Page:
03
July
2018
|
04:37
Asia/Singapore

Lifelong learning for a 'VUCA' world

Professor Tan Thiam Soon

President, Singapore Institute of Technology

Technological disruptions are a key reason for our increasingly volatile, uncertain, complex and ambiguous (VUCA) world. We must take steps to address the issue of how we educate our young - in particular, our future engineers - to cope with this.

One truism of this VUCA world is that no amount of formal learning in the classroom can prepare our graduates to deal with the disruptions in the working world, both on-going now and many yet unforeseen! So it is important that we rethink the way we educate and prepare our graduates, in order for them to be able not only to get their first job, but to be able to adapt to the many new jobs that will come.

As Singapore’s university of applied learning catering to a growing cohort of students studying in our local autonomous universities, Singapore Institute of Technology has developed an applied learning pedagogy that will help our graduates meet this challenge.

This pedagogy emphasises the connection of academic knowledge with real world applications through the blending of classroom learning with on-the-job learning. This is achieved through the introduction of a structured Integrated Work Study Programme (IWSP), an 8- to 12-month work attachment, that provides a platform for our students to deep dive into the industry they have chosen. The curriculum is then delivered in a culture where emphasis is placed on SIT’s DNA of being a Thinking tinkerer, Able to learn, unlearn, and relearn so that they can be Catalysts for transformation wherever they go while staying Grounded in the community.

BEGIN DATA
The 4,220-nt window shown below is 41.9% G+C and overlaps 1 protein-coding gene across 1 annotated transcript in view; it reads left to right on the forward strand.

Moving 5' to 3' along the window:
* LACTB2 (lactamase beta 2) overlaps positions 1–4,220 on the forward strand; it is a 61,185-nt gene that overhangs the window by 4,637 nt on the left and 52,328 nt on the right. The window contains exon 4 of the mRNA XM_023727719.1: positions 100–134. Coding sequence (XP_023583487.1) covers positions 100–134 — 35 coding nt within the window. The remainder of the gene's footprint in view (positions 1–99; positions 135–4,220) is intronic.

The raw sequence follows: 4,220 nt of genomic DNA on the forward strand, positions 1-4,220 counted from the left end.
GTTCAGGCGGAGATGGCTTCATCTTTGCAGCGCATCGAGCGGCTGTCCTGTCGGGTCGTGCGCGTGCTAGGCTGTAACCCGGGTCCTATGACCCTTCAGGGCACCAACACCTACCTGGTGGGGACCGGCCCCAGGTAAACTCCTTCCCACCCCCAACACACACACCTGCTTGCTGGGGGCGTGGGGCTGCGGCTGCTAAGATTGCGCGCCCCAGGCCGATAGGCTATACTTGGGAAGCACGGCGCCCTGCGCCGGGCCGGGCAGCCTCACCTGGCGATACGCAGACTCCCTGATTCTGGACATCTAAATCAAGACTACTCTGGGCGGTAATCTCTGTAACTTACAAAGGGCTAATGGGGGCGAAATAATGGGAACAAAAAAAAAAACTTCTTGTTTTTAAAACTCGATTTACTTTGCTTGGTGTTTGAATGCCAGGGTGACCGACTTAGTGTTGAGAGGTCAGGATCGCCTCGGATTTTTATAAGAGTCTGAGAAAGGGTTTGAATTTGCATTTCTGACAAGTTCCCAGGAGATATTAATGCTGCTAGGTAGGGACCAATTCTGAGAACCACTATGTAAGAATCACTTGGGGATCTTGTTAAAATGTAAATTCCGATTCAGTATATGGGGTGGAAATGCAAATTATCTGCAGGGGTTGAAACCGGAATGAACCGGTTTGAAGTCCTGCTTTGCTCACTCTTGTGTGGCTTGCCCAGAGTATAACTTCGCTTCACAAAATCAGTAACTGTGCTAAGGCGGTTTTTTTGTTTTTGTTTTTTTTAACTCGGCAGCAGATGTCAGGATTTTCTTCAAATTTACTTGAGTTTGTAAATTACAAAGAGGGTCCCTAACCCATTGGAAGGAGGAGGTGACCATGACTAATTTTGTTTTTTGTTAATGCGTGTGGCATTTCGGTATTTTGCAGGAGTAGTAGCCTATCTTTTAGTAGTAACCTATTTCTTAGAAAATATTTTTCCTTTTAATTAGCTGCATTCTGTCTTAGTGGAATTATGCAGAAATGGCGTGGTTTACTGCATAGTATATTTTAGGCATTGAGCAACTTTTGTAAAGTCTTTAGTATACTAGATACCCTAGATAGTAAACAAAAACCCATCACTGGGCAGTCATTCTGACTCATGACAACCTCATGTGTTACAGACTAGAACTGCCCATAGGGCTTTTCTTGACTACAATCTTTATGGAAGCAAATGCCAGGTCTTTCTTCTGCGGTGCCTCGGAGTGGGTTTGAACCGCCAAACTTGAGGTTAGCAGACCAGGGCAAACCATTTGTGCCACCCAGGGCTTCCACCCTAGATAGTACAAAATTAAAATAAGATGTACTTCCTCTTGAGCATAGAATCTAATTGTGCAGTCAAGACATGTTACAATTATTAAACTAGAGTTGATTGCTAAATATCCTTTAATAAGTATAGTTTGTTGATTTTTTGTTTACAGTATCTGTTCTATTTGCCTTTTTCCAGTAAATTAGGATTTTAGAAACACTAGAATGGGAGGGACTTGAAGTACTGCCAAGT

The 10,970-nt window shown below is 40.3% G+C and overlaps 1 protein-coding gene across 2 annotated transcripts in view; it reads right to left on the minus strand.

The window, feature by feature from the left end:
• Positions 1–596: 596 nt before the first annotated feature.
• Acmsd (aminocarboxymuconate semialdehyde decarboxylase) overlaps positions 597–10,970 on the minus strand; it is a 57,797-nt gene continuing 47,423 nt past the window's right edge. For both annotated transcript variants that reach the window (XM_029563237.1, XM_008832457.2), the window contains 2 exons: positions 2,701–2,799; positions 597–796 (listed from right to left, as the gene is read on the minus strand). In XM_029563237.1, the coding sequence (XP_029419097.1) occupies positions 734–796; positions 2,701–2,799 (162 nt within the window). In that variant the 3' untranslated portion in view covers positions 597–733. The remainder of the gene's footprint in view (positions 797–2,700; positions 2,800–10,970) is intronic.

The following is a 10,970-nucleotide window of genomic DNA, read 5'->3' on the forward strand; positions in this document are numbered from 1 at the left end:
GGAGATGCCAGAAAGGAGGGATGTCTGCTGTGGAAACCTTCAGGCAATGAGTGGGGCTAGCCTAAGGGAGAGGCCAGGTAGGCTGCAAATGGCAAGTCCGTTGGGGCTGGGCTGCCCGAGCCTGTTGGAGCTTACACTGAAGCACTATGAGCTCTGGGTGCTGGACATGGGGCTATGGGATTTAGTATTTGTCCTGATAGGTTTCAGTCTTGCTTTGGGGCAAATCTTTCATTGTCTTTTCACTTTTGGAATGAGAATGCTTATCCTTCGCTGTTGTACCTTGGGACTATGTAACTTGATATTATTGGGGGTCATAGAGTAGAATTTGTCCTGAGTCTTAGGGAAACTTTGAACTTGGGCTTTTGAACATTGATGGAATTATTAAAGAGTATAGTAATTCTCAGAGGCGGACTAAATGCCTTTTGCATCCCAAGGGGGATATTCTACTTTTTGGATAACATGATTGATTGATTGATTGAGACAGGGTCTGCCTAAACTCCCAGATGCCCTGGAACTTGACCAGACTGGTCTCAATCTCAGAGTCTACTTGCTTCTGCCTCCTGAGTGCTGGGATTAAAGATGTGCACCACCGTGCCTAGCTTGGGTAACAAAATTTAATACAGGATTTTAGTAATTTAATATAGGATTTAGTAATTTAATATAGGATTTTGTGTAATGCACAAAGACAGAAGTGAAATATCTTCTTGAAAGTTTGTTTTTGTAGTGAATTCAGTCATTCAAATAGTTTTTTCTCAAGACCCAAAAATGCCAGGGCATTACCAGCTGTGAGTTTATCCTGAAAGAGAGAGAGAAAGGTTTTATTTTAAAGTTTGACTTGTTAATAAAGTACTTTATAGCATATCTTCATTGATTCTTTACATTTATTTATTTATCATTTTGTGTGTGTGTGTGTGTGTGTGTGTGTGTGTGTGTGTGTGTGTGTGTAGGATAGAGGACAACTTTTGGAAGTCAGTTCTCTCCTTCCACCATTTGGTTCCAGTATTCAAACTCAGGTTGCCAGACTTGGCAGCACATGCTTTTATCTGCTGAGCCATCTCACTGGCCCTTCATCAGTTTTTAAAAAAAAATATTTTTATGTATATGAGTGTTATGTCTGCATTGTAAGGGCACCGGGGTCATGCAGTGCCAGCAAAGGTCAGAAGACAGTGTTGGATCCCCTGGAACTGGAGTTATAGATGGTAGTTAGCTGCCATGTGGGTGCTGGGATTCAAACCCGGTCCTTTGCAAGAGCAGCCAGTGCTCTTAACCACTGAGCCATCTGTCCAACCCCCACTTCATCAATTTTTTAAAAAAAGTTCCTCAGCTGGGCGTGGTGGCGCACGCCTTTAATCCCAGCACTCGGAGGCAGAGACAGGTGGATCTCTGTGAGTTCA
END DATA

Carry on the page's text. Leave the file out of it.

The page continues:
This deliberate effort to blur the lines between the classroom and industry encourages a constant exchange of ideas between students and their work supervisors, thereby keeping our faculty and students at the forefront of change. Getting used to constant change can only benefit our graduates, especially over the course of their working life, where they will switch careers more than once.

Opening up opportunities for reskilling and upskilling will be crucial in order to keep our workforce relevant and engaged. With the pace at which technology is advancing, one cannot afford to be out of the workforce for too long as the knowledge gap will widen exponentially over time; what we engineers know as ‘hysteresis’.

Ultimately, the task of ensuring that our industry remains vibrant and strong lies not just with our educational institutions. It will require a concerted effort from all parties including industry, agencies and the students themselves to innovate to ensure Singapore’s continued progress.

 

This article was adapted from The Singapore Engineers June 2018 publication with the permission of The Institution of Engineers, Singapore.